You might now think that the Epson offers better quality scans, due to it's slightly larger file sizes, I would have to disagree strongly. I prepared some examples from both scanners to highlight the differences between the two.

testing methodology

The black and white scan test was done with Ilford HP5+ pushed to 1600, a very demanding film to scan, due to the high contrast and somewhat large grain. I also chose a difficult film to test the scanners color capabilities. The film scanned was Cinestill's 800T, which is Kodak Vision 3 film with the remjet removed and should technically go easy on the scanners, because it's made specifically for scanning. But, the slight push to 800 and the difficult light, I used the film in, makes it a challenge for the two scanners.

I exported all the scans as JPGs, due to there being almost no benefit in exporting as Tiff files. Both scanners were used in "auto" mode for the first test. Auto mode, for me, means that I didn't make any adjustments and let the scanners do all the work. The second test involved adjusting the settings to save the as much detail as possible, which basically means producing a very flat scan. I also edited the scans to show what they would look like as a finished product.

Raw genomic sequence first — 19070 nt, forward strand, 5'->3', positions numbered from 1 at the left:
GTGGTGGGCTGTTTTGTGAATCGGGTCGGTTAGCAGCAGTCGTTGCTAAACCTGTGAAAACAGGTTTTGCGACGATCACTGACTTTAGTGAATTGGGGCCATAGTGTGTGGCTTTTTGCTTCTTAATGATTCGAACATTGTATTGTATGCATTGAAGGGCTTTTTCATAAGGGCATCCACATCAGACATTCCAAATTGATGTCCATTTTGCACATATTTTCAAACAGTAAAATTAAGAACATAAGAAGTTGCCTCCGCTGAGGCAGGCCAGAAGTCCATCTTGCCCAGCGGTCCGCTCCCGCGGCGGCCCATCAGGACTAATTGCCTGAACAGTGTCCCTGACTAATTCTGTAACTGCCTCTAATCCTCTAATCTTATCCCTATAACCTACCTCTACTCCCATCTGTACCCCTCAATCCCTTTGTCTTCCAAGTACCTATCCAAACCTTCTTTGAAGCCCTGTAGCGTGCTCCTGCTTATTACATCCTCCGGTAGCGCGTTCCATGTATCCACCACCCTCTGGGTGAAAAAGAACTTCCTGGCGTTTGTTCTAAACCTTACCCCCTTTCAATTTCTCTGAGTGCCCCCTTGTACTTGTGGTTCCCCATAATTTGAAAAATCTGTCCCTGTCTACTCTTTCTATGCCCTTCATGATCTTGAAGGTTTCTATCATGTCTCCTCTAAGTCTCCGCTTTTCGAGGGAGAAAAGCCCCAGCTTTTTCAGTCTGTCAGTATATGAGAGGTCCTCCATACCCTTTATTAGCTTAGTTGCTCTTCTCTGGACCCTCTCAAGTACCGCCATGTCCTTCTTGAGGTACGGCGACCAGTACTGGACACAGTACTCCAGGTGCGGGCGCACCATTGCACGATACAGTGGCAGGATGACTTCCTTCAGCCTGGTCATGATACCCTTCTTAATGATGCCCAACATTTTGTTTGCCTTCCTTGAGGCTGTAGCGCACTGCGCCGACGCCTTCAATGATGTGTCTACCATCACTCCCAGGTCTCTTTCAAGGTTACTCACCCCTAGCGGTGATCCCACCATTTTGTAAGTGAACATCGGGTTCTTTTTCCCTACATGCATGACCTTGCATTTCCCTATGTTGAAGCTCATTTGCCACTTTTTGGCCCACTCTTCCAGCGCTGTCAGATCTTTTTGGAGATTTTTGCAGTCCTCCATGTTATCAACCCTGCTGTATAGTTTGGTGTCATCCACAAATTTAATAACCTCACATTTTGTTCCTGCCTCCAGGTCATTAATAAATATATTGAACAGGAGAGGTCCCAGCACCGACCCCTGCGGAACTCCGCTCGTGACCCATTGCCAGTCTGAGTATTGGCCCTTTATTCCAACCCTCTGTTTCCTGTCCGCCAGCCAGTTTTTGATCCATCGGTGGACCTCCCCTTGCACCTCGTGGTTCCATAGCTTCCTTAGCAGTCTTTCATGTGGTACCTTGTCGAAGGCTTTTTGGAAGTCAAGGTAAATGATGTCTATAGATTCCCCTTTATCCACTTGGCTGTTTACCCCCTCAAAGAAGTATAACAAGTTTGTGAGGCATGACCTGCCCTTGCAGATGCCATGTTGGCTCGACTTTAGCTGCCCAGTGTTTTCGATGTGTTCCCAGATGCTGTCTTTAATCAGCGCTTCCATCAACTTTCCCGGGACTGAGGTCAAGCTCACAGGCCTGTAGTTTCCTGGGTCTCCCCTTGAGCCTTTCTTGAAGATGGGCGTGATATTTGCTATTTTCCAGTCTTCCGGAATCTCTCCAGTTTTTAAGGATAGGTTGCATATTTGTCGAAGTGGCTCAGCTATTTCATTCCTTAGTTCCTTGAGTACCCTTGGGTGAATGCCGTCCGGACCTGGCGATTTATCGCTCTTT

auto bw scans

The sepia tint of the Pakon scan probably jumped right in your face. The scanner was never intended to scan traditional bw film and only has a setting for bw C41 film which is why normal bw film turns out sepia. The Pakon definitely struggles with the high contrast and intense grain of the film and blows out most of the highlights. The sharpness is amazing and the shadow detail is also very good.

The V600 does a better job choosing the right settings for an automatic scan, but the sharpness is definitely disappointing. I would accredit the superior auto mode to the more up to date scanning software.

On another note, it seems as if the Epson cuts of a good amount of the longer sides of the negative, the Pakon does a way better job at scanning the whole frame, which is likely due to it being a dedicated 35mm scanner. Just compare the left edges of the two scans.

 

adjusted flat bw scans

Now we can see the Pakon shine, I adjusted the contrast and exposure of the scan to achieve a flat scan. This means that as much highlight and shadow detail as possible is saved. I am actually very happy with this scan, because it offers a good balance between dynamic range and contrast.

The Epson scan is also very good when it comes to dynamic range, I would consider saying that it actually provides a better dynamic range than the Pakon. I could probably have made the Pakon scan even more flat, but liked the way it looked. Sharpness is still horrible.

This comparison truly illustrates the huge difference between the two scans. Whilst the Epson scan has the upper hand when it comes to flatness, the Pakon absolutely destroys it in terms of sharpness. This becomes especially evident in the thin railing.

 

edited bw scans